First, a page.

The Buried God

Karl Exner, lamed after a childhood accident, is disfigured spiritually as well, and becomes possessed by an indomitable will to spite his fellow man.

Marie Alke’s father was a rich farmer whose speculation during the 1870s craze bankrupted him and subsequently forced her to become a maidservant.

Exner forces Marie into an inauspicious marriage, and their intertwined fates struggle against what is buried within each of them.

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The deadly lightning bolts tend to fall from a blue sky, and often a cloud, alone drawing aloft, harm­less and peaceful, turns so dark that a gentle twilight comes over our little rooms; often this silent cloud breaks forth, the storm springs up with the ferocity of a lion which had been sleeping in the glow, and in a few moments, the terrible cast transforms a strip of blooming land into a wasteland.

No green for far and wide. Like giant shovels, the storms dig the crumbs away down to the dead stone; the paths blur; the uprooted trees lie around lashed, and seldom does a bird visit this stricken place than it soon veers away from it with a timid cry. And the people hardly find the place where just before their crops were waving their ripeness to them. Their hopes are torn up like their houses. Where their hearts formerly tolled lustily, they now carry the dull pain of an incurable wound.

Such a quick storm had ravaged Marie’s soul, and nothing remained from the entire world of her blossoming hopes than a turbid feeling.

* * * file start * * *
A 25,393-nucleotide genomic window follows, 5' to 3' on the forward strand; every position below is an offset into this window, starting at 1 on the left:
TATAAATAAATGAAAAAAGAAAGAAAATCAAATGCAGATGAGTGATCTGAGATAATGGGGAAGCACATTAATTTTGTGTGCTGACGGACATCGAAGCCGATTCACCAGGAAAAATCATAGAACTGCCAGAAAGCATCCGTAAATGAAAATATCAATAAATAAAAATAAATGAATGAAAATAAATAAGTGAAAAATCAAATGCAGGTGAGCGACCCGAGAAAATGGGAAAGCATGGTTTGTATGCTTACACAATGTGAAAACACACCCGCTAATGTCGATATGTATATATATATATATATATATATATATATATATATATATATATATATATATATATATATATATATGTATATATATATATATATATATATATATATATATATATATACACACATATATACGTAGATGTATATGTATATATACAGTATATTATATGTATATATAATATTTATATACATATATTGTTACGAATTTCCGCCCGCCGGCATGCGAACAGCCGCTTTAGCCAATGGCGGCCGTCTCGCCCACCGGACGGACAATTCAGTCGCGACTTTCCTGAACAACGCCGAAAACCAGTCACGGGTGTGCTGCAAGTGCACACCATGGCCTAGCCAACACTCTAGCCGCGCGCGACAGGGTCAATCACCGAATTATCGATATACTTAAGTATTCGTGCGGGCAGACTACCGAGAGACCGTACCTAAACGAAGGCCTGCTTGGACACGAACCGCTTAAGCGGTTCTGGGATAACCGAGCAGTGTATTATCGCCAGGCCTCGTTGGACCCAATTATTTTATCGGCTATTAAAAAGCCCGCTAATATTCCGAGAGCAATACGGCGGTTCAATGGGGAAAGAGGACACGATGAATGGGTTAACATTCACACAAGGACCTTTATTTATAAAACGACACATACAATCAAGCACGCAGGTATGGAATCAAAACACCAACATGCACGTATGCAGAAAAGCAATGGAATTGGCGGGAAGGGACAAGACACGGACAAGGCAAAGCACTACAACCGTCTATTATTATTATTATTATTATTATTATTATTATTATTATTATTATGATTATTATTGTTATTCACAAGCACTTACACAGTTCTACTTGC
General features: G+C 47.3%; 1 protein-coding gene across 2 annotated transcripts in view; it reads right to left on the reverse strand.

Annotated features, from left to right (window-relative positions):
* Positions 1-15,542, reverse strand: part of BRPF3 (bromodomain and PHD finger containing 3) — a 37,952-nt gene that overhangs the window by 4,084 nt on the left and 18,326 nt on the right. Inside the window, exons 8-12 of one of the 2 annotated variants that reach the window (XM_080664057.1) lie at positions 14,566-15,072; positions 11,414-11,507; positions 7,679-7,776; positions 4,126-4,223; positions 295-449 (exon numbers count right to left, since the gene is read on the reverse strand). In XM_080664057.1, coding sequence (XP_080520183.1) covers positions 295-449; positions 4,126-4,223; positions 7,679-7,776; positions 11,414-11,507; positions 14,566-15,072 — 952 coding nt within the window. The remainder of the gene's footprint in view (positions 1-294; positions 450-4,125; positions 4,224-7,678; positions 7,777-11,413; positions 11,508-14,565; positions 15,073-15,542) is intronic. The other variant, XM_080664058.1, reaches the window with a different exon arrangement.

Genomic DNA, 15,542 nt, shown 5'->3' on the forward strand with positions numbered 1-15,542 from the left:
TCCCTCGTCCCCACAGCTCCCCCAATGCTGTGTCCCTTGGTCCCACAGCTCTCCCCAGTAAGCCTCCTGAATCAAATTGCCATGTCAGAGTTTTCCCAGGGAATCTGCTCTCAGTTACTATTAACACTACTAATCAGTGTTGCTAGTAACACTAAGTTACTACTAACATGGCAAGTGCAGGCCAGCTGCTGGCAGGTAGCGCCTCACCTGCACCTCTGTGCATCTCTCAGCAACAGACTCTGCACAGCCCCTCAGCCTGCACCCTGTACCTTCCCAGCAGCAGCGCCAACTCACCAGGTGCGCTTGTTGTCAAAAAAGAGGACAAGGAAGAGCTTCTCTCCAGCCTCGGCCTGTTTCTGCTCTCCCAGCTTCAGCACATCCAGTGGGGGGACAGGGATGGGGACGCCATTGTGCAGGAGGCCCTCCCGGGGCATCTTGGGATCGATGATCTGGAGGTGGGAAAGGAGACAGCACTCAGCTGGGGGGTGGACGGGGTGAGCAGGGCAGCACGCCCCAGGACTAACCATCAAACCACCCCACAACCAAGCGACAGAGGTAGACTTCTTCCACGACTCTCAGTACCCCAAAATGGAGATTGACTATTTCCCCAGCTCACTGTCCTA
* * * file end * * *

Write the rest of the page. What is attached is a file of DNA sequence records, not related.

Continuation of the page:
She exerted herself in vain during the following days to overlook her situation. She got no further than a heavy sorrow and, when a power remaining in a corner of her soul still wanted to rear up passionately and call for resistance, she always sank back into melancholy in recalling her flight. Not once did the thought occur to her to ask after the true meaning of all her experiences, rather she just felt publicly insulted, slandered, dese­crated, dishonoured. She walked about in grief.

The Lord of the Manor saw her shattered state and put it to her to go if she wanted. “Where would I go?” she said wearily, “my brothers and sisters are all in service, and my uncle! — — — What would I say as a reason for coming? No, no, sir, I see it is just going in a way that I’ll come out …”

In order to go easy on her, she was separated from the other servants and assigned to solitary work in the old extract house. There she shovelled the heaped up grain about in the dilapidated rooms. The deep hum­ming of the threshing machine in the yard came muffled through the closed windows.

Here it was so quiet that life was draining away from every corner. Deserted spiders’ nests hung in every corner, fluttering, bestrewn memories of a forgotten life. Her shovel stirred without rest in the grain, the heaps became no smaller.

So it fared to her thinking.

In the end, she came to the conviction that God sent her this test and decided as a practising catholic to go on Sunday for the Holy Sacrament and to pray for enlightenment after communion. She knew that the eternal often spoke directly to the pure human soul during this holy moment.

Like the water flowing into the weir, quieter than usual, so lustily that the hesitance under the surface is hardly noticed, she went towards the day of decision. Nobody knew of her intention. Nobody saw her leaving on the Sunday morning.